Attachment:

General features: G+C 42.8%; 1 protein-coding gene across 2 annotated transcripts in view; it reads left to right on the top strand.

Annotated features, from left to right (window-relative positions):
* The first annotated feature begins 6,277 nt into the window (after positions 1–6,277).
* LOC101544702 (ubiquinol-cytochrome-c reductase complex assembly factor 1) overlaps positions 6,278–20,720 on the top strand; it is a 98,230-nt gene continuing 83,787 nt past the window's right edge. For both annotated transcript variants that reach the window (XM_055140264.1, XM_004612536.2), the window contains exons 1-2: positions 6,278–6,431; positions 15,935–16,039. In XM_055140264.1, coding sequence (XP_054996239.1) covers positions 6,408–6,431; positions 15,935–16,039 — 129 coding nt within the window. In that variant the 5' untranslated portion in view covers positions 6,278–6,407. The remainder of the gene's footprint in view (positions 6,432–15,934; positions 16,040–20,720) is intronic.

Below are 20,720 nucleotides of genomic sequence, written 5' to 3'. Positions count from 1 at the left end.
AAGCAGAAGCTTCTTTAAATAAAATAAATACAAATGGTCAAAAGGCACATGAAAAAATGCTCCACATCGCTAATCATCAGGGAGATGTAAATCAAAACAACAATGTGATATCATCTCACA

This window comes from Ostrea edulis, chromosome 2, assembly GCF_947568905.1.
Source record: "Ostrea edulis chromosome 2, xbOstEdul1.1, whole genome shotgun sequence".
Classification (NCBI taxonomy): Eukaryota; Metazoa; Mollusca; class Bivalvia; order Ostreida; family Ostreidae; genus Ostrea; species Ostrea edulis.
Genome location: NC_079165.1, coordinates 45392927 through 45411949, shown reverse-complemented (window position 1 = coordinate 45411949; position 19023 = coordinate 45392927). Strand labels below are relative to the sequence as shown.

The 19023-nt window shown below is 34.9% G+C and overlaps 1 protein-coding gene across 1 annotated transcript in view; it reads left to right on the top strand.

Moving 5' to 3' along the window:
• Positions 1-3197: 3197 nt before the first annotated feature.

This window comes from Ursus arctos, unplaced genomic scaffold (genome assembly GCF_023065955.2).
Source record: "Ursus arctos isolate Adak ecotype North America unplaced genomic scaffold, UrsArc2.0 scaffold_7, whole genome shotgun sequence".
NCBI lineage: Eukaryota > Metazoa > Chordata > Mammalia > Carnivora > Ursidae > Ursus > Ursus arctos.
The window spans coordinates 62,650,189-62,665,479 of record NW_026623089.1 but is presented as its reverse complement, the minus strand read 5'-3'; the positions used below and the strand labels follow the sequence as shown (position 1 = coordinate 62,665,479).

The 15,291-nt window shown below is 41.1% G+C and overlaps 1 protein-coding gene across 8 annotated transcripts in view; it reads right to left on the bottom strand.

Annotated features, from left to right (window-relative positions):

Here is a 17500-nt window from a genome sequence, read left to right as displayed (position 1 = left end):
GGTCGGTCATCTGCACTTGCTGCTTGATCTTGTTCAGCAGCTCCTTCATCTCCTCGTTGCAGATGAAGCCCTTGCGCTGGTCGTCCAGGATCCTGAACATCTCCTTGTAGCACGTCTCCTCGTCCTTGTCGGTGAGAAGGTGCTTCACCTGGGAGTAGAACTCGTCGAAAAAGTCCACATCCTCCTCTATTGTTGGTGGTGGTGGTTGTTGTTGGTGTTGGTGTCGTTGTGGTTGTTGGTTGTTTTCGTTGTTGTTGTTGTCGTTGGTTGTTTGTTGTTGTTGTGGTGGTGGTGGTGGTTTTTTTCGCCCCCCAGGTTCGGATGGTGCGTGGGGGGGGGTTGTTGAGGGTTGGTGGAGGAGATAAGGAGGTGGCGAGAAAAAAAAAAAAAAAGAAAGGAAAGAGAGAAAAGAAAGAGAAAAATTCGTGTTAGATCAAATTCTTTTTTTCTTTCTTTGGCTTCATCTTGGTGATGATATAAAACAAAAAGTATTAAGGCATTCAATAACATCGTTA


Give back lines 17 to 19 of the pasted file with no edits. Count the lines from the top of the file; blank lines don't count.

The window spans coordinates 62,650,189-62,665,479 of record NW_026623089.1 but is presented as its reverse complement, the minus strand read 5'-3'; the positions used below and the strand labels follow the sequence as shown (position 1 = coordinate 62,665,479).

The 15,291-nt window shown below is 41.1% G+C and overlaps 1 protein-coding gene across 8 annotated transcripts in view; it reads right to left on the bottom strand.

Annotated features, from left to right (window-relative positions):